University of Minnesota
http://www.umn.edu/
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Student Mental Health

Twin Cities Campus

Research Participation

Mental Health Research

Research is essential to expanding our knowledge about brain and psychological functioning in both mental health and mental illness. Knowledge derived from research leads to advances in preventive and therapeutic interventions as well as public policy as they pertain to mental health promotion and mental health problems. Interested students may choose to volunteer to participate as a research subject in one of the many studies on mental health issues conducted through the University of Minnesota.

Choosing To Participate

Participation in research at the University of Minnesota is always voluntary and based on informed consent. Informed consent can only be provided after a researcher explains to the volunteer what procedure or treatment they may receive, whether there are any risks to participation, how the research might benefit them and/or others, and what other options are available if they do not participate. Research at the U of M is approved only after thorough review by the Institutional Review Board including review of the information provided before the volunteer consents. It is the right of a volunteer to stop their participation in any study at any time.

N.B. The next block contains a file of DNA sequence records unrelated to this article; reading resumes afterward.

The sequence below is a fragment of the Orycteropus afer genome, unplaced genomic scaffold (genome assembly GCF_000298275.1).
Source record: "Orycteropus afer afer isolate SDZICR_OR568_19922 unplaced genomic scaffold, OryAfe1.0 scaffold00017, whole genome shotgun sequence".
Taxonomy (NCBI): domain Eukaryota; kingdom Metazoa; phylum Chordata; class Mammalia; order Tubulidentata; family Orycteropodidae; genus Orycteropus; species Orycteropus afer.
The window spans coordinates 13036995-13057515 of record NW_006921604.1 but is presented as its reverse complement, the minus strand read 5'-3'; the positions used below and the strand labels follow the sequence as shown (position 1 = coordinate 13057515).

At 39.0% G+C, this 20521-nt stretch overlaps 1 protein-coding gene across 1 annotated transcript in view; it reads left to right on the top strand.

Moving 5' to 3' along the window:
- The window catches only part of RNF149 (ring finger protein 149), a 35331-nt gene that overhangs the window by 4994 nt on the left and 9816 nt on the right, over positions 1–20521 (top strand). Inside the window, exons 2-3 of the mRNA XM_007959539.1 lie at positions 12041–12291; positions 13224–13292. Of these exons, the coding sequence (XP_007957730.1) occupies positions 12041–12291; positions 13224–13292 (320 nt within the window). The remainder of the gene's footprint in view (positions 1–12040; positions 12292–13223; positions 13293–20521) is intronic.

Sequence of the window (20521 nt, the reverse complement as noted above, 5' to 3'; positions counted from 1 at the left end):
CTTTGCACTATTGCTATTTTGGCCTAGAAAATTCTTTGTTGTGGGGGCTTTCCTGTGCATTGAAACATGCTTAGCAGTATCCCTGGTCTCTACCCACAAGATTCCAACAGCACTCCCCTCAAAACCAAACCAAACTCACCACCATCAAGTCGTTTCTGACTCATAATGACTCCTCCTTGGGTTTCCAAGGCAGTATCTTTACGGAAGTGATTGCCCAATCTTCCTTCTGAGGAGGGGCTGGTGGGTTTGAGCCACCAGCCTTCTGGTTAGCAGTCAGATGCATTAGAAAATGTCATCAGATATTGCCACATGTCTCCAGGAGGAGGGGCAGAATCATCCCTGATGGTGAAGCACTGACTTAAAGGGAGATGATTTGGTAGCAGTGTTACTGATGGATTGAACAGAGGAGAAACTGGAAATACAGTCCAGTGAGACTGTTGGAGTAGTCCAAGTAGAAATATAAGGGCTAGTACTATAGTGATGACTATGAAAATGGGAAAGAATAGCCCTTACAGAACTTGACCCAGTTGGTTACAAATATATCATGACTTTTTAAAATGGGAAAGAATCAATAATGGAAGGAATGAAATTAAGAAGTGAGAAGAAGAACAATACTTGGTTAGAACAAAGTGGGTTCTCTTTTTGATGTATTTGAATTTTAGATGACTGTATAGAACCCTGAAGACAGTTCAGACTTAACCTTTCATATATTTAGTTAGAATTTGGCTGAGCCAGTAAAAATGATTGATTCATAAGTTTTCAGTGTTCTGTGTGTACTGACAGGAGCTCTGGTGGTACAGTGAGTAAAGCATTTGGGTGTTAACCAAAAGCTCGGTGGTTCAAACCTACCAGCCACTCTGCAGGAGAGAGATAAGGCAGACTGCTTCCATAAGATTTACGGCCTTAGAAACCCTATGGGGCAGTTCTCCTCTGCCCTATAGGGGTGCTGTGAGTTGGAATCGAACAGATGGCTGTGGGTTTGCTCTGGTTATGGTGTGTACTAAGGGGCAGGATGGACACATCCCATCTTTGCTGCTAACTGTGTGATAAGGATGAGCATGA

Potential Benefits of Participation

Volunteering to participate as a subject in a research study may or may not have direct benefits for the volunteer. Ultimately, research attempts to answer a question and promote knowledge that will benefit others through better understanding of a mental health issue and promotion of better interventions, treatments, and policies.

However, the individual participant may benefit in several ways including increased knowledge of the research process and/or increased knowledge of themselves. Clinical studies, those trying to answer questions about best treatments, may lead to improvement in a volunteer’s symptoms. However, some of these studies may be designed such that some (typically half) of participants receive an inactive (placebo) treatment to help distinguish what improvements can be reasonably attributed to the treatment being studied. In some clinical studies, everyone receives one of a number of treatments already known to be useful with the goal of distinguishing which of the treatments is most effective. Studies sometimes pay volunteers for their participation or provide treatment at no charge.

Links to Information on Research Participation and Studies Seeking Volunteers at the U of M:

 

Twin Cities Campus: